streets or grade-separated viaduct roadways for freight movement by truck during times other than commute periods. Tunnels also can be used to provide exclusive or preferred lanes for freight movement by truck. For example, in Miami, Florida, a tunnel boring machine-driven tunnel beneath Biscayne Bay is being constructed to create a direct connection from the Port of Miami to local highways and reduce traffic in the downtown area (Port of Miami Tunnel, 2010). In the greater New York metropolitan area, tentative planning has begun again on a freight-only tunnel that would pass under a part of Eastern New Jersey, the Hudson River, Manhattan Island, and part of Brooklyn, New York, possibly providing for the movement of freight trains and trucks between the vicinity of the New Jersey Turnpike and the Long Island Expressway (FHWA/PANYNJ, 2010). The ambitious plan indicates growing recognition that not enough surface area exists to provide for the needs and services required to remain competitive in a global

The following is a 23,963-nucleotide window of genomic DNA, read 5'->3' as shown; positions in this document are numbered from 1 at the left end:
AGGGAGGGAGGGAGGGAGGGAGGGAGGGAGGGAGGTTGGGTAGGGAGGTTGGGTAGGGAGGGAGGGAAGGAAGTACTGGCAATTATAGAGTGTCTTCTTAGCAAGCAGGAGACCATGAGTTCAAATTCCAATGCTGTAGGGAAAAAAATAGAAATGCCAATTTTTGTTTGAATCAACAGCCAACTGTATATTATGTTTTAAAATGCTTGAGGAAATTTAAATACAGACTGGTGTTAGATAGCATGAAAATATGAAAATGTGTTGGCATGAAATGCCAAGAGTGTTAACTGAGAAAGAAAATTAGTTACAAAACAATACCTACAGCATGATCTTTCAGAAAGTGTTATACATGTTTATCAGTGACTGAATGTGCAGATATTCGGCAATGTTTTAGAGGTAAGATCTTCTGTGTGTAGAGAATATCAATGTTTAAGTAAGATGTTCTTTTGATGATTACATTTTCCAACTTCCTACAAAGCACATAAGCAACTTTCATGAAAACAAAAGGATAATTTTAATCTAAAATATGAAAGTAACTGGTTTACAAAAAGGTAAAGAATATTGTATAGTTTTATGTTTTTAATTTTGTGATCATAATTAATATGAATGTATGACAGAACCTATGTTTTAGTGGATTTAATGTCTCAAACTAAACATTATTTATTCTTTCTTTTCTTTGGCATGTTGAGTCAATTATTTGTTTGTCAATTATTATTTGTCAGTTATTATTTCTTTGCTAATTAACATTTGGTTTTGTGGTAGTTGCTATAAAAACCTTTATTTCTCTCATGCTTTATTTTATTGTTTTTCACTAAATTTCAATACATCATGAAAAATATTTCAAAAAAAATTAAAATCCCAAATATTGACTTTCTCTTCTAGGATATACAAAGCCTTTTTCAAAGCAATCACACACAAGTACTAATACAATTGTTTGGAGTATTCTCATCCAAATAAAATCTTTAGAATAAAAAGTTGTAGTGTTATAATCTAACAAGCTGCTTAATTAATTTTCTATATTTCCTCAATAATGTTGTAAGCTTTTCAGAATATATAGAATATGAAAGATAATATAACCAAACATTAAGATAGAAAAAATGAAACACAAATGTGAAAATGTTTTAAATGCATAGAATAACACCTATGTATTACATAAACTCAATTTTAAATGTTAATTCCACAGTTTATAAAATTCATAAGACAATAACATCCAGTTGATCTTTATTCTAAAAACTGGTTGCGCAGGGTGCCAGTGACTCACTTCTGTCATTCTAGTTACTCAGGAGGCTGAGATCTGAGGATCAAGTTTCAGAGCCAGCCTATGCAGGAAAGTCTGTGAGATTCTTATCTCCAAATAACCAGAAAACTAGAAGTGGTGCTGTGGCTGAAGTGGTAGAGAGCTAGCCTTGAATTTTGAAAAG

There has been persistent recurring interest in underground pipelines for transporting parcels or freight, for example the use of extensive networks of pneumatic tubes in Paris, France, Vienna, Austria, Berlin, Germany, and Prague (now of the Czech Republic), since the second half of the late 1800s (Uffink and Admiraal, 2012). Such systems involve the transport of freight in a capsule, propelled by liquid (hydraulic capsule pipelines) or gas (pneumatic capsule pipelines) through a network of pipes (Liu, 2000). Pneumatic capsule pipelines were used in the former Soviet Union, and a commercial system is in place in Japan for transport of construction materials, limestone, and similar commodities (Liu, 2000). Other systems have been studied elsewhere in the world, particularly in port areas (Uffink and Admiraal, 2012). Specific plans for U.S. freight tube systems have been studied (e.g., Goff, 2001; Roop et al., 2003; Liu, 2004) but have not been implemented due to cost competition from other modes of freight movement and various environmental issues.